How to Photograph a Real Estate Interior or Property

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Are you or someone you know thinking of selling or renting out a property? Whether it’s a house, an apartment, a restaurant, or a hotel; the key to successfully marketing it is with captivatingly well exposed, and well-composed photographs. Here are a few tips on how to successfully photograph a clear, bright interior with visible exterior showing through the windows. Learn how to stack your bracketed photos so that your finished photographs show the outside and the inside of your rooms clearly and perfectly balanced.

The problem with interiors

Here is what it looks like when you expose for the inside or interior of a room.

How to Photograph Real Estate Interiors or Properties

This is what it looks like when you expose for the outside.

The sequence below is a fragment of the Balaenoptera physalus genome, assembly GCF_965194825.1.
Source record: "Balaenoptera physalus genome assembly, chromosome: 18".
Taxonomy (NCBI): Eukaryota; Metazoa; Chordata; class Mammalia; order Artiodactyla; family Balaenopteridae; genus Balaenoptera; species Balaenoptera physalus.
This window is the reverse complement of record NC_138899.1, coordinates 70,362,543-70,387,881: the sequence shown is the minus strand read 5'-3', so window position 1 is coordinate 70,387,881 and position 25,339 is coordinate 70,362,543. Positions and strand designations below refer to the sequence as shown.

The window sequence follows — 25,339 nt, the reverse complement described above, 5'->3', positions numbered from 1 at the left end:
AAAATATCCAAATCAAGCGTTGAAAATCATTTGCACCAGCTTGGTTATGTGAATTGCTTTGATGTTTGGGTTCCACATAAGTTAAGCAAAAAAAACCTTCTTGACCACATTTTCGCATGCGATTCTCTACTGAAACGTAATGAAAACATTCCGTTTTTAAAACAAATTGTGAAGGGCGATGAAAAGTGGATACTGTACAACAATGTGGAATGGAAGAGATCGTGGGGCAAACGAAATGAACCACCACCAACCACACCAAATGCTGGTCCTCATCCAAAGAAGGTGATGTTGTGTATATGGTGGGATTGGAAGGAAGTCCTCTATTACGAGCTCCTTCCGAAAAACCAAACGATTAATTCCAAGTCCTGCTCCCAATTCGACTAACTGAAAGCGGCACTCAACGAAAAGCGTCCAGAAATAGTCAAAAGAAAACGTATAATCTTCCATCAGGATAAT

How to Photograph Real Estate Interiors or Properties

This is a big problem, right? You can very rarely get a well-balanced shot of the interior of a room without blowing out the windows. The trick is to take several bracketed exposures of each room and stack them, in order to get a clear, evenly exposed photograph.

Here is what you want your final photo to look like.

How to Photograph Real Estate Interiors or Properties

Equipment needed

This is what you will need to shoot interiors:

  • DSLR with auto bracketing feature.
  • Tripod – I like to use a tripod with a bubble level on the head to ensure straight horizontals.
  • Wide-angle lens – Depending on your camera’s sensor, use the widest angle lens that you have available.